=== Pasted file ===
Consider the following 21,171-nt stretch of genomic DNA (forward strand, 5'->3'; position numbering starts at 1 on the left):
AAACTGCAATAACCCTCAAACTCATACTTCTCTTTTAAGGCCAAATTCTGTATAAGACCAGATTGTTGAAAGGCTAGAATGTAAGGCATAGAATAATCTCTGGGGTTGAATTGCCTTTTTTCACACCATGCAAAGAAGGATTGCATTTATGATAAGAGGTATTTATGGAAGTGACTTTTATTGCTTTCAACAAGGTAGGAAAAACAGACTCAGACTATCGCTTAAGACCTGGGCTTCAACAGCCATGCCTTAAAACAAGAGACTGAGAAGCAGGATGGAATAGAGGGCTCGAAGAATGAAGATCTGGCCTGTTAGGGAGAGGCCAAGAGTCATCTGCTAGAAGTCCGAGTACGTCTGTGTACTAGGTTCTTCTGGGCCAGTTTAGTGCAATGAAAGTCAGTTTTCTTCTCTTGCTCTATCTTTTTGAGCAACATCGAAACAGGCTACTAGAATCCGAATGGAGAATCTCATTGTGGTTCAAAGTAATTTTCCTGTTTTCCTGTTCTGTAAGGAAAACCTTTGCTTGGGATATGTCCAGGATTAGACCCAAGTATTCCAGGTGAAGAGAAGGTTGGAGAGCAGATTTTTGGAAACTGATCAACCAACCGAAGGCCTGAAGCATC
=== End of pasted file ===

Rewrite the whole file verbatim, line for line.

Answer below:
Consider the following 21,171-nt stretch of genomic DNA (forward strand, 5'->3'; position numbering starts at 1 on the left):
AAACTGCAATAACCCTCAAACTCATACTTCTCTTTTAAGGCCAAATTCTGTATAAGACCAGATTGTTGAAAGGCTAGAATGTAAGGCATAGAATAATCTCTGGGGTTGAATTGCCTTTTTTCACACCATGCAAAGAAGGATTGCATTTATGATAAGAGGTATTTATGGAAGTGACTTTTATTGCTTTCAACAAGGTAGGAAAAACAGACTCAGACTATCGCTTAAGACCTGGGCTTCAACAGCCATGCCTTAAAACAAGAGACTGAGAAGCAGGATGGAATAGAGGGCTCGAAGAATGAAGATCTGGCCTGTTAGGGAGAGGCCAAGAGTCATCTGCTAGAAGTCCGAGTACGTCTGTGTACTAGGTTCTTCTGGGCCAGTTTAGTGCAATGAAAGTCAGTTTTCTTCTCTTGCTCTATCTTTTTGAGCAACATCGAAACAGGCTACTAGAATCCGAATGGAGAATCTCATTGTGGTTCAAAGTAATTTTCCTGTTTTCCTGTTCTGTAAGGAAAACCTTTGCTTGGGATATGTCCAGGATTAGACCCAAGTATTCCAGGTGAAGAGAAGGTTGGAGAGCAGATTTTTGGAAACTGATCAACCAACCGAAGGCCTGAAGCATC